Lawwell has made sure he’s hogged the credit for it being a success; it could so easily have gone the other way. That was a momentous, unpardonable risk … I have always compared it to someone boasting about how he put his mortgage payments on red at the casino and thought of himself as a genius forevermore when it came up. But I would think that most of the people in his life consider that the act of a reckless arsehole and adjust their relationships with him accordingly.
I will “back” the manager whoever that is, as I always have.
I swung around to Postecoglou very quickly because he impressed me the moment he was actually in the door and starting getting his ideas across.
On the day after I wrote the most excoriating article I’ve ever published – the Lennon one on the day the announcement was made – I read a despicable piece on another site accusing Lennon of being a drunk and having had an altercation with someone at a prior game, which had put Celtic off hiring him … that article had, of course, been written and published in the days before he got the gig.
The writer offered to quit blogging, although he refused to retract a single word of that horrific piece and indeed doubled down on his claims, which had no foundation in reality at all. As he’s a particularly nasty individual who has had launched many a personal attack on other Celtic fan media I hereby accepted his “resignation””… I was defending Lennon 24 hours after flaming him and I gave him every backing until that was no longer tenable.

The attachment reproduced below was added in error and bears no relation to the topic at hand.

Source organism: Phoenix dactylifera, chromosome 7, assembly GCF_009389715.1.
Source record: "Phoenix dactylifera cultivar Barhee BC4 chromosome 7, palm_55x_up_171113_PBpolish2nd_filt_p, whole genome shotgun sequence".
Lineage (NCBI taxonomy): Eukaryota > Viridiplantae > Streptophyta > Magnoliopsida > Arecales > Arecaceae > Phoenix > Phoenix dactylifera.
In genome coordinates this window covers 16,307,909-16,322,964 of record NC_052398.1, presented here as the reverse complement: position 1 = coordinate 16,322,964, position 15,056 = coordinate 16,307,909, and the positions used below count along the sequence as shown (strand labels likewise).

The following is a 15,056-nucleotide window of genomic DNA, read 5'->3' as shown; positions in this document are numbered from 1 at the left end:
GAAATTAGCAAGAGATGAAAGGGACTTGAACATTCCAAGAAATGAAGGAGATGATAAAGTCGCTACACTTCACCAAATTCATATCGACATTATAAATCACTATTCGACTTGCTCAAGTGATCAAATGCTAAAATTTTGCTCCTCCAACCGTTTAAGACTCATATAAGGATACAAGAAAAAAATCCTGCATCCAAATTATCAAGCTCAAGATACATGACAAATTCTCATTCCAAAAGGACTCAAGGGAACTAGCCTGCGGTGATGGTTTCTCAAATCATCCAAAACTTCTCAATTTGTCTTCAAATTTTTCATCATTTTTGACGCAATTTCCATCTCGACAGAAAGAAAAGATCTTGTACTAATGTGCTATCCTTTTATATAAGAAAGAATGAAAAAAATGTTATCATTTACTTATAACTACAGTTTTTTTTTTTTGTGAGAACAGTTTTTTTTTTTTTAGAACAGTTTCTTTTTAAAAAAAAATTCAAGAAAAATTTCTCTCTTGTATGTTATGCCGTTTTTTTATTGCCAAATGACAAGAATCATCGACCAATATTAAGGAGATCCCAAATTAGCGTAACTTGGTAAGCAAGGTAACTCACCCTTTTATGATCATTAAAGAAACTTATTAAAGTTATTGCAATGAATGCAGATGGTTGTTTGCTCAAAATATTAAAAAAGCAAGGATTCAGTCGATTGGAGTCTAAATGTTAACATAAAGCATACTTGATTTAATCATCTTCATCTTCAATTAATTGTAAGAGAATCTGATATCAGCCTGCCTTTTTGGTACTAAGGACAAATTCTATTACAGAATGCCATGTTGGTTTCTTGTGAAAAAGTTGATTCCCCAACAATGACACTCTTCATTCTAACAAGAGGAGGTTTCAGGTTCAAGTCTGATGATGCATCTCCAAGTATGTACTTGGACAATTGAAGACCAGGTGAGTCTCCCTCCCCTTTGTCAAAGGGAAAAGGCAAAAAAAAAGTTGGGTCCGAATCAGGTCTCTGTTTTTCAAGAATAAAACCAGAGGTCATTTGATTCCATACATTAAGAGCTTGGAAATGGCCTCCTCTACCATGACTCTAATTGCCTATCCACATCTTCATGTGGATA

And of course, this site lambasts the media every single day for their insidious behaviour, and their targeting of anyone at Celtic who looks like being a success.
So the very last thing I want to do is write another piece expressing my frustration and horror at a Celtic managerial appointment; let me make it as clear as I can. If Brendan Rodgers is appointed our next manager I will have concerns, but none of them will be to do with his ability or his record and I will not feel any need to get out the flamethrower.
It would be a gross exaggeration to say I will “welcome it”. But I will not be able to argue with it on the most fundamental level … which basically comes down to a simple question. “Do you believe that this man can do a job for us, and secure us more silverware?” And his record here is seven from seven, and so the answer to that is an unequivocal yes.